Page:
4. Ready-made smoothies

While the ones that are made at home can be the picture of wholesome health, the shop-bought ones are another story altogether. This Orange and Mango smoothie from Sainsbury’s has a 17gr of sugar per portion, while this Innocent Drink, blue smoothie contains 14gr of sugar per portion.

What to eat instead

Only consume smoothies that are freshly made in front of you. That way you will get all the natural ( not added) nutrients and you can choose the ingredients. Make sure that you use some vegetables to cut down the sugar content, or go for naturally low-sugar fruits like berries.

5. Favoured yogurt

Rich in good bacteria, calcium, and pre-digested lactose ( the milk’s sugar), yogurt is full of health benefits. But that deliciously vanilla, or fruit-flavored yogurt ( even worse if they are fat-free) often contains 13 gr of sugar. If you think that when you buy a big pot, you often eat 200/250 gr of yogurt, that means a whopping 26-30 gr of sugar per portion. The same of a packet of cookies!

What to eat instead

buy some good quality full-fat natural yogurt and add your own flavorings. Berries are great, as they are low in sugar and nutrients rich, but also other types of fruits, or small amounts of nuts. If you really have a sweet craving a serving of natural yogurt with a few drops of organic maple syrup or honey, can still be a better way to satisfy it!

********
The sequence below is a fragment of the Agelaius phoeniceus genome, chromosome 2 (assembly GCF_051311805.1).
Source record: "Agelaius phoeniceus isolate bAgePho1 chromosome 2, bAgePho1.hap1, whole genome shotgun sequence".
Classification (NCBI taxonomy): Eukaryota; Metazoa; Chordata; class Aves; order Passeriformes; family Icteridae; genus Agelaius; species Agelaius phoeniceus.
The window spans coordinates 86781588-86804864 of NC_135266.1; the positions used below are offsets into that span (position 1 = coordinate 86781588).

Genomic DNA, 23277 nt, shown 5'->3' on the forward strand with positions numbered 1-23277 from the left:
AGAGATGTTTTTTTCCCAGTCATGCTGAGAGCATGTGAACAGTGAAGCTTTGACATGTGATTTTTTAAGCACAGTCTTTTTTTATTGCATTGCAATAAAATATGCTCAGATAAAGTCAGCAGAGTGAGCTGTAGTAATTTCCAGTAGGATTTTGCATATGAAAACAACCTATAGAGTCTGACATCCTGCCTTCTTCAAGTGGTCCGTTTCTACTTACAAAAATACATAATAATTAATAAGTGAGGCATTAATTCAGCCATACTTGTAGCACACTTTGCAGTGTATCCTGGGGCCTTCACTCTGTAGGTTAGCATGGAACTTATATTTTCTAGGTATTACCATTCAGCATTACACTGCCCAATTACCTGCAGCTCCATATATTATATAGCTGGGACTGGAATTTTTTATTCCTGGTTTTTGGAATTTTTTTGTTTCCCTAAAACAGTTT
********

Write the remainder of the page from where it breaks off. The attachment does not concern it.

6. Fruit juices

Whole fruits are rich in fibers, vitamins, minerals and phytonutrients. They also contain sugar, mainly fructose, which is metabolized by the liver. During the juicing process, the fibers get broken down and removed, and as some of the nutrients are stored in the fibers, we end up with fewer nutrients, fewer fibres, and more sugar. This is why fruit juice should be consumed in moderation.

What to eat instead

Try to add some vegetables to your fresh juices to reduce the amount of sugar, use lower sugar content fruits ( like berries or apples), reduce the amount of juice you drink, or make 1/2 part juice, 1/2 part water.

7. Energy balls

They are marketed as healthy, but despite being made of wholesome ingredients, ready-made trendy energy balls can be really high in sugar. These hazelnut energy balls from well-known healthy brand Deliciously Ella, contain 35% of sugar which pans out at around 12 gr per energy ball, while this Oat & Coconut bar from the same brand, has 41% of sugar, which pans out as 16 gr of sugar for a single  40gr ball. And let’s face it, you would never really eat one single energy ball!

What to eat instead

Simply consider your energy balls, for what really is: a snack that is also a “treat”. So if you have one, it might be OK, but that is already your treat for the day, so plan your food for the day accordingly.

Always read the nutrition labels, and don’t blindly trust a ready-made food only because it comes with a healthy  label attached to it.

Claudia Armani Health Coach

Did you know that sugar can have over 60 names? That is the reason why it is so insidious and difficult to spot even when you read nutritional labels.